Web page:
chip) to extract DNA from biological samples, including samples in the presence of blood plasma (Christel et al., 1998). These microfluidic cartridges have been able to extract infectious bacterial DNA (chlamydia and gonorrhea) from urine, lyse the cells, and reconcentrate, filter, and quantitate the organisms via PCR in less than 30 min (Pourahmadi et al., 2000). This pragmatic, nonmicroscale device is hand-held, fits into a portable, breadbox-sized instrument, and is designed to replace a large laboratory system, including several technicians. The relatively large scale is necessary for high sensitivity assays. Reducing this particular system to a truly microsized system may not be possible without sacrificing sensitivity, a significant barrier to miniaturization.
The term nanotechnology refers to man-made devices and structures with functionally defining elements or components with at least one dimension of 100nm or less. Following federal interagency activities that culminated in a report to the White House, nanotechnology has become a major component of the strategic new research portfolio of the United States (NSTC, 2001). Fundamental research areas in the field of nanotechnology include the science and technology of carbon nanotubes and buckyballs; the self-assembly of chemicals to form tightly controlled supramolecular films and structures; and the direct atom-by-atom assembly of nanostructures by way of manipulation through the tip of atomic-force microscopes. Theoretical models that may be applied in the nanotechnological domain include molecular dynamics and doublet mechanics (Ferrari et al., 1997).
The nanofabrication methods listed above are bottom-up methods in the sense that they feature the construction of structures from atomic-level or single-molecule-level building blocks. Although this approach ensures the greatest latitude for the fabrication of useful constructs, it also encounters major difficulties in the transition from the prototype level to production scale. A different, and probably more scalable, approach involves top-down methods, such as those currently used in microchip processing. For instance, nanopores, which may prove to be instrumental in the development of instrumentation for ultrarapid sequencers, are obtained by a combination of photolithography and sacrificial-layer technologies. Improved sequencing methodologies may also result from a combination of nanotube and atomic-force resolution technologies (Wong et al., 1998).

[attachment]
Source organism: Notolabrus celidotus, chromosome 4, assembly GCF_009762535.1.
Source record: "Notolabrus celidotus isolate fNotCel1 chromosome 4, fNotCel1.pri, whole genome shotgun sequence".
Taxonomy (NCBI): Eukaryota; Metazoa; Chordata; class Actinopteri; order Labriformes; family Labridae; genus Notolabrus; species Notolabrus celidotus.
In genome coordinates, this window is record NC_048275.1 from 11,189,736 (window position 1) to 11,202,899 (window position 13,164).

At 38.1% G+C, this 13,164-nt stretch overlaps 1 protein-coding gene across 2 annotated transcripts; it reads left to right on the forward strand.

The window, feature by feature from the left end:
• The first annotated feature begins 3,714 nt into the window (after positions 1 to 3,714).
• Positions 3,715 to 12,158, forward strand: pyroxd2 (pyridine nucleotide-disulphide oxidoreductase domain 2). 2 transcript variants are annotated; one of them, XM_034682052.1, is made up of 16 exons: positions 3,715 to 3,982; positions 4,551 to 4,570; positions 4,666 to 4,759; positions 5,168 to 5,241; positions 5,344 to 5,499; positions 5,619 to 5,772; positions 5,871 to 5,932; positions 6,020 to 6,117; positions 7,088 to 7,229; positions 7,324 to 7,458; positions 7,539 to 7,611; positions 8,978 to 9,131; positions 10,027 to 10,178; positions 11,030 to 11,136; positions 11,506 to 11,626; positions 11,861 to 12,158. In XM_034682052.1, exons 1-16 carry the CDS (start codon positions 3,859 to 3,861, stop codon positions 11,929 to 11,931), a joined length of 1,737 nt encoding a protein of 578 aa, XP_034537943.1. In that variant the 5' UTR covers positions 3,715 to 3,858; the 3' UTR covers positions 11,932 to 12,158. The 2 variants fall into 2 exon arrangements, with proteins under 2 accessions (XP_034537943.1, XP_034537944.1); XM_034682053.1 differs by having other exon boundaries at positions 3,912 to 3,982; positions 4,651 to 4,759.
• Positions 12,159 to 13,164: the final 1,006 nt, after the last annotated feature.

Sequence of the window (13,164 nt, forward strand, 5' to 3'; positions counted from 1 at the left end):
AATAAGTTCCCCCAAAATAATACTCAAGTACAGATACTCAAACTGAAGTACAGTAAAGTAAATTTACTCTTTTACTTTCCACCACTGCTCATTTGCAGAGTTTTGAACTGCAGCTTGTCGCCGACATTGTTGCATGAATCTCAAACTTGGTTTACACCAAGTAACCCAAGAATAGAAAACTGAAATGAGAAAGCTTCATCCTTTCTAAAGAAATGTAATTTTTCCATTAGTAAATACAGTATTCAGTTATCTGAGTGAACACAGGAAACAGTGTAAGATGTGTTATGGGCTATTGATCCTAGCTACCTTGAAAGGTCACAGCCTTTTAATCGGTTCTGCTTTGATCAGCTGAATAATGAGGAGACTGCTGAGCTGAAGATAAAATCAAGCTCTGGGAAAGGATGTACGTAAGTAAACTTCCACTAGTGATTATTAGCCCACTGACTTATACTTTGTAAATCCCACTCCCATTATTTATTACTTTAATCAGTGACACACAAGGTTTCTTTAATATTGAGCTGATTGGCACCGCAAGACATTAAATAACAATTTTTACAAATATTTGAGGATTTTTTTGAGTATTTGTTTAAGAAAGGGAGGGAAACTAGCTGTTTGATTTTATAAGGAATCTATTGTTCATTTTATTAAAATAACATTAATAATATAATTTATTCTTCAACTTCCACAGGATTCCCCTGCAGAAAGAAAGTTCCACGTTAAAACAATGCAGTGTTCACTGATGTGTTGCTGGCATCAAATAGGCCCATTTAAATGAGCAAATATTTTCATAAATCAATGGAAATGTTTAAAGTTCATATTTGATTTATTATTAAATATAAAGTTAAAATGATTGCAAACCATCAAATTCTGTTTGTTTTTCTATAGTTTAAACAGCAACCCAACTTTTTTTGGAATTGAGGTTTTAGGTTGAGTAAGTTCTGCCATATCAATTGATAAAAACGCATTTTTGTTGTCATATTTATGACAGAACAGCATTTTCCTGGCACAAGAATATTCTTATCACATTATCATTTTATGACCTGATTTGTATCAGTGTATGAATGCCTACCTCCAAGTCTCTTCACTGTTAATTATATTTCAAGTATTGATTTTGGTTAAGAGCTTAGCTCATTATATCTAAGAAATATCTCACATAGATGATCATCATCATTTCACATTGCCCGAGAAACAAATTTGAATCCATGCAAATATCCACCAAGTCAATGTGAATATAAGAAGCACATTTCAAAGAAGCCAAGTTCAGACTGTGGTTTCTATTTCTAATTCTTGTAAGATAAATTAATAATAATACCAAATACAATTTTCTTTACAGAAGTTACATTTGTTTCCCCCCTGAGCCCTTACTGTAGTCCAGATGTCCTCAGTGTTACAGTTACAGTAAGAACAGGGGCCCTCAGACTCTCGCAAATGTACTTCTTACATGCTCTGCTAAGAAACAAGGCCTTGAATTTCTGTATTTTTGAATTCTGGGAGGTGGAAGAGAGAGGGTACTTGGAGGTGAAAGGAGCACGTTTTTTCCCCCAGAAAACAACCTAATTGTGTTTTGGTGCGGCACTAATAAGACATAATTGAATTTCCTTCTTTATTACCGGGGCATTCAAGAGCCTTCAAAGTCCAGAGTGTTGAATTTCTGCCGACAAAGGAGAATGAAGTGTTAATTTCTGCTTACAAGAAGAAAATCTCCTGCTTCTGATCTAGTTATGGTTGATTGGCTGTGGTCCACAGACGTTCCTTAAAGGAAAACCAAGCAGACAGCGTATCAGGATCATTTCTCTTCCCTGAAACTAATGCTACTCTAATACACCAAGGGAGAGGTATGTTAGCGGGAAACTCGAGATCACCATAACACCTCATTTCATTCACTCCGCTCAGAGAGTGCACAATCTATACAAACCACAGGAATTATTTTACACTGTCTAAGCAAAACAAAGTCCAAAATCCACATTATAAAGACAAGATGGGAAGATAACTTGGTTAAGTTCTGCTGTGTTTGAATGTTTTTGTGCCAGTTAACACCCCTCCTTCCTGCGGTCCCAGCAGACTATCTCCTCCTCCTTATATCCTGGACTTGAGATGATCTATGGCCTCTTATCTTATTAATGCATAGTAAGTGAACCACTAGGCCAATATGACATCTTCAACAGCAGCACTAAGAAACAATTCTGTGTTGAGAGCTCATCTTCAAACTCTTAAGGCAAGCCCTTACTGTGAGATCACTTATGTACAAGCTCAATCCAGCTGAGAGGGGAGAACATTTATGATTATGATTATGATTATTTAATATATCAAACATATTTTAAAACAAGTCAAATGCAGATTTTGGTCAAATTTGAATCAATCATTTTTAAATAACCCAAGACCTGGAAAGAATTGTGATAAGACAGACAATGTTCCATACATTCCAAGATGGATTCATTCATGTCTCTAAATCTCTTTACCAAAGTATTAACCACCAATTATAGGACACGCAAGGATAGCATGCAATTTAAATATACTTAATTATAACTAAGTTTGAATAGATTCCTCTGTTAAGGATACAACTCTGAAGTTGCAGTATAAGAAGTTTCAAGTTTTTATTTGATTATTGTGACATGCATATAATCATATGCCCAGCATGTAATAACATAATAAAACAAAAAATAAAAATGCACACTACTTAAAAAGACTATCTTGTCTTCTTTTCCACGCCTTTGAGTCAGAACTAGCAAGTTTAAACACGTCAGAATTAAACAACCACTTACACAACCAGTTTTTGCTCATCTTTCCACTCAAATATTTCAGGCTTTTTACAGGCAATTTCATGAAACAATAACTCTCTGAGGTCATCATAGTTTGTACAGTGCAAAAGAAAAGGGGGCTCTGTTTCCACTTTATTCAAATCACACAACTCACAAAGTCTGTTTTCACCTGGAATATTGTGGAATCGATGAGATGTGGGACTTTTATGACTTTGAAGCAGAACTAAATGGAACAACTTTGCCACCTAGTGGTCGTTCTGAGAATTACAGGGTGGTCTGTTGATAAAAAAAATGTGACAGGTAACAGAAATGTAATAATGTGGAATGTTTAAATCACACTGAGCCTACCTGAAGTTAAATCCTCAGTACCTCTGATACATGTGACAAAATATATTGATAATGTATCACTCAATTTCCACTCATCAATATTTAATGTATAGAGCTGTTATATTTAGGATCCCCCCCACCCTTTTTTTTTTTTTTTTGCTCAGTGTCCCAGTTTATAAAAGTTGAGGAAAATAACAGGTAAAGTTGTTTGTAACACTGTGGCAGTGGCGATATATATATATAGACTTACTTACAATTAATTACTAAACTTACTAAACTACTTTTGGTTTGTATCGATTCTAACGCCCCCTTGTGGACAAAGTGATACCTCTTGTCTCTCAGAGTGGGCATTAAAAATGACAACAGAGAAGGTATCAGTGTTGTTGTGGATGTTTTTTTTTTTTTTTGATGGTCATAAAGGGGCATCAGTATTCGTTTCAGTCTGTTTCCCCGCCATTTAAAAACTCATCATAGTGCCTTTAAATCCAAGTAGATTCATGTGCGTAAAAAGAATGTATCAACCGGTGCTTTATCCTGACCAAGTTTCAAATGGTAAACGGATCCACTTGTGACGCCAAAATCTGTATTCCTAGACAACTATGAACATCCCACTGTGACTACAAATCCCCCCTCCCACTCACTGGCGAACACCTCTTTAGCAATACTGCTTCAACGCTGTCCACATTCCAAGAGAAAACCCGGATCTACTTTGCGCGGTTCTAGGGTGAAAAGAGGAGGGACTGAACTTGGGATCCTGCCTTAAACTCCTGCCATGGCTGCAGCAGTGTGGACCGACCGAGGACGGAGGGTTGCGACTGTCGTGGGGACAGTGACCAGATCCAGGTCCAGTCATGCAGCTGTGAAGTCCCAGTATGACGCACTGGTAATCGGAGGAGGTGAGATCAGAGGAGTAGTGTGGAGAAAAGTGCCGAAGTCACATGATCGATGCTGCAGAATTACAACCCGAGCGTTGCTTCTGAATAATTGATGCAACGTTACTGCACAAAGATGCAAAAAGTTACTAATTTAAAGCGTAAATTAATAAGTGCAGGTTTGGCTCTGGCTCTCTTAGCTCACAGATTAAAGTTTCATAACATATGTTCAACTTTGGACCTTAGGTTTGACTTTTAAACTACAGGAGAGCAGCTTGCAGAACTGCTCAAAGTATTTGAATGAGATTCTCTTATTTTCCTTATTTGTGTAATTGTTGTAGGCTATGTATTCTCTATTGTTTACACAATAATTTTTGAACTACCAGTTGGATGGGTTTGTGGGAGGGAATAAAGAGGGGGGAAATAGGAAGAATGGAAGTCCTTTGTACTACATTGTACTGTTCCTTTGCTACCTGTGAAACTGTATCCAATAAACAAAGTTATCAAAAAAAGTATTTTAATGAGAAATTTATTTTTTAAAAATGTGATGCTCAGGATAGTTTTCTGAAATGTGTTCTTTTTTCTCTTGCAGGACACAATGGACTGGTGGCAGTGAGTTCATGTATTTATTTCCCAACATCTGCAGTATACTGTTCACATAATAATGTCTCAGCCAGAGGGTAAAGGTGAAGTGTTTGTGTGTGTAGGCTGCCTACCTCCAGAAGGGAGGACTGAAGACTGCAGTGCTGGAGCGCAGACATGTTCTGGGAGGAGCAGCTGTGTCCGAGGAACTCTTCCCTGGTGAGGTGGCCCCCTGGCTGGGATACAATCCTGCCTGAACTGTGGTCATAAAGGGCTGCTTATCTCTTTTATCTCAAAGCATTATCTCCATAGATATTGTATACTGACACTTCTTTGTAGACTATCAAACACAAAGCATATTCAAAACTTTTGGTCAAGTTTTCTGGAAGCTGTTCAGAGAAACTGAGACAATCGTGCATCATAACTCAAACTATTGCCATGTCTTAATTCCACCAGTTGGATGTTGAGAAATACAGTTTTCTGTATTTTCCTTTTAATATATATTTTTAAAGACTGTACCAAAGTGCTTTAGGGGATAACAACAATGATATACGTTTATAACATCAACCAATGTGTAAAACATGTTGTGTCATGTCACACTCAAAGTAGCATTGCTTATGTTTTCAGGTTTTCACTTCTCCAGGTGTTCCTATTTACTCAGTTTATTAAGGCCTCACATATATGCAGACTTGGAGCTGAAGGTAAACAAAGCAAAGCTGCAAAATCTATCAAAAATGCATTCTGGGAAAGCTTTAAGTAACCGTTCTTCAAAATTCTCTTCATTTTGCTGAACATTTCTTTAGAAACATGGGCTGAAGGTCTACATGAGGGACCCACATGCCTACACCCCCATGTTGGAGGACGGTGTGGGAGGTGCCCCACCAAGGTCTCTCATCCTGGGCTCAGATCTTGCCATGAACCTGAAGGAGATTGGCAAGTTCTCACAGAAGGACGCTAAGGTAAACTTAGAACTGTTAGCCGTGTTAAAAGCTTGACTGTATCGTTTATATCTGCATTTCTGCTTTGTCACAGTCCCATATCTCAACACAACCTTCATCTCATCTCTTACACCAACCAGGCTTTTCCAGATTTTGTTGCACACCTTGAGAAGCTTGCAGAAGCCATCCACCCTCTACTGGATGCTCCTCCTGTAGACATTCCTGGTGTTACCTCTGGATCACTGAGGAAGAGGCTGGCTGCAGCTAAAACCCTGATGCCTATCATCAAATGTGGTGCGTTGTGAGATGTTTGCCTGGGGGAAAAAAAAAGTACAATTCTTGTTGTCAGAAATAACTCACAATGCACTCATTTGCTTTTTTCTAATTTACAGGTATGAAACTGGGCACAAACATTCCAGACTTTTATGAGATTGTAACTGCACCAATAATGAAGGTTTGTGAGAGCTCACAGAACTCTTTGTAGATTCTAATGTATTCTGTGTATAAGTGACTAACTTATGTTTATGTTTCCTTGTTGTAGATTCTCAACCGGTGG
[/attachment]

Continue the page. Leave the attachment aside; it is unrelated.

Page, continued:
A very long list of Army-related breakthroughs could result from nanotechnology. Among these are the development of ultrasmall electronic devices, such as single-electron transistors, and nanostructured materials with superior properties. Trends and barriers in nanotechnology developments for bioapplications are described further in Chapter 7 in the section on improved technologies for drug delivery.
Direct Readout of DNA at the Atomic Level
Imagine being able to detect a threat and then obtaining a direct readout of the genetic information (DNA) associated with the threat. Such a technology could not only interrogate microscale particles or molecules to determine friend or foe but could also make an exact identification. This would require the amplification of DNA on a microscale, as well as the sequencing of the DNA once it was available.
Many challenges remain to the direct readout of DNA, including extraction and preparation of the DNA sample and producing overall structures robust enough for use in the field. But direct readout of DNA strands in field-compatible, wristwatch-sized microinstruments is possible in a 20-year time horizon.
The PCR-based process of DNA amplification, separation, and electronic readout has been implemented on a single chip (Burns et al., 1998). In the future, nanotechnology could be used to allow the direct readout/analysis of single strands of DNA at the atomic level at even higher speed (Quate, 2000).